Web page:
A weekend campout almost turned tragic Saturday when a dead tree collapsed on a group of teens who just wanted a place to hitch their hammocks.
Two boys were injured in the incident and are recovering.
Clayton Simmons, 15, suffered a fractured pelvis when the rotten trunk fell on him; the Sabine High School freshman didn’t require surgery and is recuperating at home. Simmons’ friend, classmate and fellow-camper Preston Collins was struck in the face by the falling tree – flown to Children’s Hospital in Dallas, he underwent surgery on his injuries Tuesday.
“It could have been a lot worse,” Simmons said this week, glad his friend is going to be OK and hoping the episode can be a learning experience for others.
Simmons praised another teen, 15-year-old Justin Pomykal, for freeing him from the fallen tree as Collins rushed to get help Saturday. Simmons’ younger brother – Clayne, 10 – escaped injury in the incident.
“It was just a little campout,” Simmons said. “Just having some friends over.”
There were 10 boys camping out Friday night. They strung their hammocks without incident.
“They all held up during the night,” he added. Most of the others had left by about 11:30 a.m. Saturday morning. Of the remaining campers, “All four of us decided to hang up the hammocks like bunk beds. We picked two random trees – we didn’t realize one of them was dead.”
The campers climbed into the hammocks.
“It held up for a while,” Simmons said. “All the sudden, the hammocks fell down. We thought it was just the hammocks. We didn’t realize the tree was falling.”
Simmons younger brother was thrown clear of the trunk as Collins and Simmons fell on Pomykal and the tree followed. Injured, Collins went for help as Pomykal lifted the trunk just enough for Simmons to get out from underneath it.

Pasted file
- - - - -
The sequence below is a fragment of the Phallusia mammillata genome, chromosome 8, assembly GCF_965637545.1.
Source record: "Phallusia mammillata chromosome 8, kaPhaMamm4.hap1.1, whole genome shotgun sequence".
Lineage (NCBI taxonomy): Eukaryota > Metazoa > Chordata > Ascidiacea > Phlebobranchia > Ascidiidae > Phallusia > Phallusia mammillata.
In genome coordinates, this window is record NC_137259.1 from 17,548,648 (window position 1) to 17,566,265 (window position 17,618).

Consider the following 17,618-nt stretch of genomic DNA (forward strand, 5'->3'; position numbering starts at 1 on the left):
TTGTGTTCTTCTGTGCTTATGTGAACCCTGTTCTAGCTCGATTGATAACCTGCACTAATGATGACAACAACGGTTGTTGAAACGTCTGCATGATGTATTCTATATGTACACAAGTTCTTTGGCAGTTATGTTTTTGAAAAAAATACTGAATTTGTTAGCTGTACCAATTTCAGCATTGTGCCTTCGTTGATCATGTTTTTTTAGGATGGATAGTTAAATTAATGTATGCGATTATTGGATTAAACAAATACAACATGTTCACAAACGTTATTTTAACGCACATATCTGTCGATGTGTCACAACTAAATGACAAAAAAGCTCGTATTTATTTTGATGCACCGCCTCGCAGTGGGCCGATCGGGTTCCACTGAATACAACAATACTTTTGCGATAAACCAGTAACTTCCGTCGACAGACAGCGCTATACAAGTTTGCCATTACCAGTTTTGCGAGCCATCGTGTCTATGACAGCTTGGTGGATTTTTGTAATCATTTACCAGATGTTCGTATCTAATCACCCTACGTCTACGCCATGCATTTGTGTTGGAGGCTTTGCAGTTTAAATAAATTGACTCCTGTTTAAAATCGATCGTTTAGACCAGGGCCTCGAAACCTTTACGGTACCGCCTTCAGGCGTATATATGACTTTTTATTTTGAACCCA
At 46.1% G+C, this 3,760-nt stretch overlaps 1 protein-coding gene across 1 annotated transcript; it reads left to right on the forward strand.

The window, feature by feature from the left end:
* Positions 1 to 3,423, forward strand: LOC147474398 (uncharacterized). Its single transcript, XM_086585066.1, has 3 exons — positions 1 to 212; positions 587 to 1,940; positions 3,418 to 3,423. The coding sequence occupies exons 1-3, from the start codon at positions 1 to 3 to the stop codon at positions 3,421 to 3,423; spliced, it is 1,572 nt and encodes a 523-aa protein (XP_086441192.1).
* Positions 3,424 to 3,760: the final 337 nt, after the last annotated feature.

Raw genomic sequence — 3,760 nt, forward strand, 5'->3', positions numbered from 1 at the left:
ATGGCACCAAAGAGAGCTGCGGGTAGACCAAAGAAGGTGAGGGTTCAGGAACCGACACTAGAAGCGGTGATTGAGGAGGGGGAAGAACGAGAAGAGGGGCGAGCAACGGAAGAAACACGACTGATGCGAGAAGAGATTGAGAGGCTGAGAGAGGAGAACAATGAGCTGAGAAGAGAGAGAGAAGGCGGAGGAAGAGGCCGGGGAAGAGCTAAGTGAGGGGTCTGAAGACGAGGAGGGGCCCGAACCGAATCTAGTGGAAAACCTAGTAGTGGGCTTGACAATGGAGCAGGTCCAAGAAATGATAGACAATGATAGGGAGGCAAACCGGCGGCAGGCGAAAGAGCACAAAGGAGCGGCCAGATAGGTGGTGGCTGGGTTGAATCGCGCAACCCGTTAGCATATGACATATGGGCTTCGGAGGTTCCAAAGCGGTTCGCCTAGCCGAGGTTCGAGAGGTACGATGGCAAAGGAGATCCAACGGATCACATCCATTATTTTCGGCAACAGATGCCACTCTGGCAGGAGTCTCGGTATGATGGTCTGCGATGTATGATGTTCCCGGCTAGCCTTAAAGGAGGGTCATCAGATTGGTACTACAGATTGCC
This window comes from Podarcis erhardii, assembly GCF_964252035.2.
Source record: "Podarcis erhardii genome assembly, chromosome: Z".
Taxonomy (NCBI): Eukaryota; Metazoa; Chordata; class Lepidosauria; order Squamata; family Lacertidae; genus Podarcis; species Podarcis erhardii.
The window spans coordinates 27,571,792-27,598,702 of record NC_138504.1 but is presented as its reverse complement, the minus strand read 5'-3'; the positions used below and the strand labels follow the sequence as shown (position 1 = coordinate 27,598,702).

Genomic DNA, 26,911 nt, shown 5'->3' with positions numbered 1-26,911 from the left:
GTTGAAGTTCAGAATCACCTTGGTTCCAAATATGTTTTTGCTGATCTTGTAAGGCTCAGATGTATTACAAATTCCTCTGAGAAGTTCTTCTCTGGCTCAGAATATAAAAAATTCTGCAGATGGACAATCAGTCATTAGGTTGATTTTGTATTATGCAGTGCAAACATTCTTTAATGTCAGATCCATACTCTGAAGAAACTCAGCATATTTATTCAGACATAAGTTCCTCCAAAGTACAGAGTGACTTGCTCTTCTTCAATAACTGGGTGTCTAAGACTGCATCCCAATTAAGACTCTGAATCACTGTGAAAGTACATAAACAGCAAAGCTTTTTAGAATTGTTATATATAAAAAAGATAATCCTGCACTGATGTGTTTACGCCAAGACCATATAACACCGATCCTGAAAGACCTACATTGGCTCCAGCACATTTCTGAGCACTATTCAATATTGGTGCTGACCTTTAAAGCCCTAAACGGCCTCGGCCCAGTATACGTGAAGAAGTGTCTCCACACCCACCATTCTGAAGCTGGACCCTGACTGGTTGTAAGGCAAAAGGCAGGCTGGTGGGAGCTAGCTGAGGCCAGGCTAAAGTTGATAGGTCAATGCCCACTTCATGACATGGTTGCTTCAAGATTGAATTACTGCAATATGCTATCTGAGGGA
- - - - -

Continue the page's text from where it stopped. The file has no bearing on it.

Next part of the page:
“We still don’t know how he really did that,” Simmons said. “It’s a really heavy tree.”
Collins was immediately taken to Dallas. Simmons was transported first to Good Shepherd Medical Center in Longview before being taken to Children’s Hospital by ambulance Saturday evening.
Ultimately, “They released me,” Simmons said. “They said I could heal through it,” and he’s rooting for Collins’s speedy recovery.
Days later, Kilgore Assistant Fire Chief Mike Simmons (father of two of the four boys) is breathing easier with the two teens recovering. Once they’re back in shape, he’s confident they’ll be ready to camp out again soon enough.
“They love doing it and having a good time,” he said. “How ‘bout we just learn from it. They can probably teach people from our experiences.”
For Clayton Simmons, there are a handful of lingering lessons from the weekend. For one, pay attention to your surroundings, be cautious and don’t take little details for granted.
At the very least, “Make sure the tree isn’t dead before you hang hammocks.”